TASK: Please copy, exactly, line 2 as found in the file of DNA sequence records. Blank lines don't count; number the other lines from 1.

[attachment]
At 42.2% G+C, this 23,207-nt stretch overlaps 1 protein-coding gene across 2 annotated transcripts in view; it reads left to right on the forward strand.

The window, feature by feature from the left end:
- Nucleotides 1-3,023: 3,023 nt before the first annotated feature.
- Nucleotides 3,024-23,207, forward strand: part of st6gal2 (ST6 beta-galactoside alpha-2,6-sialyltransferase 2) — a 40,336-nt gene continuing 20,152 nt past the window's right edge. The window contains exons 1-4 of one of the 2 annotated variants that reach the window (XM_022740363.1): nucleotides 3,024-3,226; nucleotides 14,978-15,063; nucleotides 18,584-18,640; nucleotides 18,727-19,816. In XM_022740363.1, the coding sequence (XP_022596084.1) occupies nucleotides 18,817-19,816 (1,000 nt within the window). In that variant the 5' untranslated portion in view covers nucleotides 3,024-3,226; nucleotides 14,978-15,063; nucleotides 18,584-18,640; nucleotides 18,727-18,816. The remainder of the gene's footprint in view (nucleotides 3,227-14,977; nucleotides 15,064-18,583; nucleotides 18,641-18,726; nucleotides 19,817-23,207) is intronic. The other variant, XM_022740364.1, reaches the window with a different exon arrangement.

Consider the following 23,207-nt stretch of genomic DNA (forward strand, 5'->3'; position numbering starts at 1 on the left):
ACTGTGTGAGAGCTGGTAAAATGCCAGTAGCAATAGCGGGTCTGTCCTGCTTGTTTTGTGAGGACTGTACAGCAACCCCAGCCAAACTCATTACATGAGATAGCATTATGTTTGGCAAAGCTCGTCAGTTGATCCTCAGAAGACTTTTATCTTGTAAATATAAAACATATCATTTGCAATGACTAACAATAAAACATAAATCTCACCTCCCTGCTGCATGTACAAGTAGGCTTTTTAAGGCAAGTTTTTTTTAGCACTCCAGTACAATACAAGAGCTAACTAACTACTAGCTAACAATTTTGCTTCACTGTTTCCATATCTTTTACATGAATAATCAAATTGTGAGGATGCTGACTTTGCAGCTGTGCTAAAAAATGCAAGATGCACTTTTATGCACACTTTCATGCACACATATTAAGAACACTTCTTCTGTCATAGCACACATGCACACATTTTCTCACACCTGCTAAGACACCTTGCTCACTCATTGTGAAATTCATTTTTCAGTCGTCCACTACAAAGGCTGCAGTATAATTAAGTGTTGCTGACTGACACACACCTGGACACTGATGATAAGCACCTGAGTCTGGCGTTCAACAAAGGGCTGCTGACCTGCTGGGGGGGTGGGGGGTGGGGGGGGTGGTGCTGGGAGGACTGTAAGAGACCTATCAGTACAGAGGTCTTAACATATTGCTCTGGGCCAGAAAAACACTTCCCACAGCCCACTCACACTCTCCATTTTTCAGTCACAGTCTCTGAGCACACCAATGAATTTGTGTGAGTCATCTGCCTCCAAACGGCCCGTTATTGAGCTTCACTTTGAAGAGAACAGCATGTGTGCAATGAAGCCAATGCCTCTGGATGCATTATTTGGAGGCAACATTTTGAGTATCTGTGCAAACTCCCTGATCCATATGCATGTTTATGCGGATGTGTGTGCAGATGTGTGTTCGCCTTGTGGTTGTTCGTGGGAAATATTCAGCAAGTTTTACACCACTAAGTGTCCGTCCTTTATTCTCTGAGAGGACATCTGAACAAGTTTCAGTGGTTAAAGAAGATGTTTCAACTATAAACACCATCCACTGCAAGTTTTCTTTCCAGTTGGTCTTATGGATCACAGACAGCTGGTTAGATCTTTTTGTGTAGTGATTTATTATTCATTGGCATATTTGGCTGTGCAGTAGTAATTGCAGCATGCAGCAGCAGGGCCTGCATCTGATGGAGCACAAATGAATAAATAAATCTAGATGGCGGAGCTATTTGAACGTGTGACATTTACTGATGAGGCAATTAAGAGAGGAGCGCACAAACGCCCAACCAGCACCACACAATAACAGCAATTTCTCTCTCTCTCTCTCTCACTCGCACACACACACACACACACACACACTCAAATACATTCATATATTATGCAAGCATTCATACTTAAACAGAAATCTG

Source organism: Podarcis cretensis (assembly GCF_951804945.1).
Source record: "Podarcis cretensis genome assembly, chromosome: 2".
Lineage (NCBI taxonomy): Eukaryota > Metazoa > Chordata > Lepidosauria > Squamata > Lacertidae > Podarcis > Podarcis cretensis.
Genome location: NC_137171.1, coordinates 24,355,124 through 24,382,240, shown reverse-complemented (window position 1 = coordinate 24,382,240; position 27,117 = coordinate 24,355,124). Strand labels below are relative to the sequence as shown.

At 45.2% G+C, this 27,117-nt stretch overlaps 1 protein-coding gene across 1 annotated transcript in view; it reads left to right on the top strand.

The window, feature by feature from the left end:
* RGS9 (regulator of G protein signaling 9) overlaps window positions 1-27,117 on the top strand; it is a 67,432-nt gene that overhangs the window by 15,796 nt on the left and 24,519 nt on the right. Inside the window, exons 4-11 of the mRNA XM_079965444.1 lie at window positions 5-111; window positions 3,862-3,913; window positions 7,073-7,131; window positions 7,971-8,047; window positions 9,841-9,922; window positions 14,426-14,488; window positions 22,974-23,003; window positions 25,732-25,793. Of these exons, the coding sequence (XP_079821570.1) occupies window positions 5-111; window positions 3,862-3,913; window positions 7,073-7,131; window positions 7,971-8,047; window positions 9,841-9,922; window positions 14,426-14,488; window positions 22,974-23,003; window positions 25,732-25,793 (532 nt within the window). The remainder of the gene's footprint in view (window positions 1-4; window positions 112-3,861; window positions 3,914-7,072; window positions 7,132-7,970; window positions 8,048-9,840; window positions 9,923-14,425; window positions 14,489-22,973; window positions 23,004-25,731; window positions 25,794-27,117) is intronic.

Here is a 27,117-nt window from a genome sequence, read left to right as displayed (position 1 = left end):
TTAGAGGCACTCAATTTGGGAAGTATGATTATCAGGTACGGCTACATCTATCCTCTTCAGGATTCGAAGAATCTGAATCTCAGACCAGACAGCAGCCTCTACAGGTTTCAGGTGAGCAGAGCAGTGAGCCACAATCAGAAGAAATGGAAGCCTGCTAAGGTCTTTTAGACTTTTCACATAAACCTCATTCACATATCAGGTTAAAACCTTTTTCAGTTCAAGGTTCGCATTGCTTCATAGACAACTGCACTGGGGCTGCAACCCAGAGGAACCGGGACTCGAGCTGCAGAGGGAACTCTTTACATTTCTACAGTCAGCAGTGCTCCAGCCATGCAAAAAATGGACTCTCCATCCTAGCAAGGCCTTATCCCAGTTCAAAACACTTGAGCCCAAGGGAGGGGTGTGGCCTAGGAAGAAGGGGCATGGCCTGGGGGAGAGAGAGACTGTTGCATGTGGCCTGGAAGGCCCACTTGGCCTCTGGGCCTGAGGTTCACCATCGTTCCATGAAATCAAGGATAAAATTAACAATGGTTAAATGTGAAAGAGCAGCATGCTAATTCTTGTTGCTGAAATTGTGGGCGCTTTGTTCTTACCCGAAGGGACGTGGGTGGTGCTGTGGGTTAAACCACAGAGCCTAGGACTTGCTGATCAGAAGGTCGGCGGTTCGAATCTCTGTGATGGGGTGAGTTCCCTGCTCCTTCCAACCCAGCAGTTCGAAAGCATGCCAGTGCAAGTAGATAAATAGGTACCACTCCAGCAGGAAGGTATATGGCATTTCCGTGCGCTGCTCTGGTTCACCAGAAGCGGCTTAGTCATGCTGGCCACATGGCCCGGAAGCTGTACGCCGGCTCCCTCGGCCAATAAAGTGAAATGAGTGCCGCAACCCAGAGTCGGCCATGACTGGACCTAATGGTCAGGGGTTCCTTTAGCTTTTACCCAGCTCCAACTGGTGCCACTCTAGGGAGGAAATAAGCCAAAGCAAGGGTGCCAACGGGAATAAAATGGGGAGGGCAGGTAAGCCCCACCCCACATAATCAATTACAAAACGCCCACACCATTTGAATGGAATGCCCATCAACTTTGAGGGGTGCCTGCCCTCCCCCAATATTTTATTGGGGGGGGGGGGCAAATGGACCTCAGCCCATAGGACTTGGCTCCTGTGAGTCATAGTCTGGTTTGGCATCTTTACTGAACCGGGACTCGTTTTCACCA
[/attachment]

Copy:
The window, feature by feature from the left end: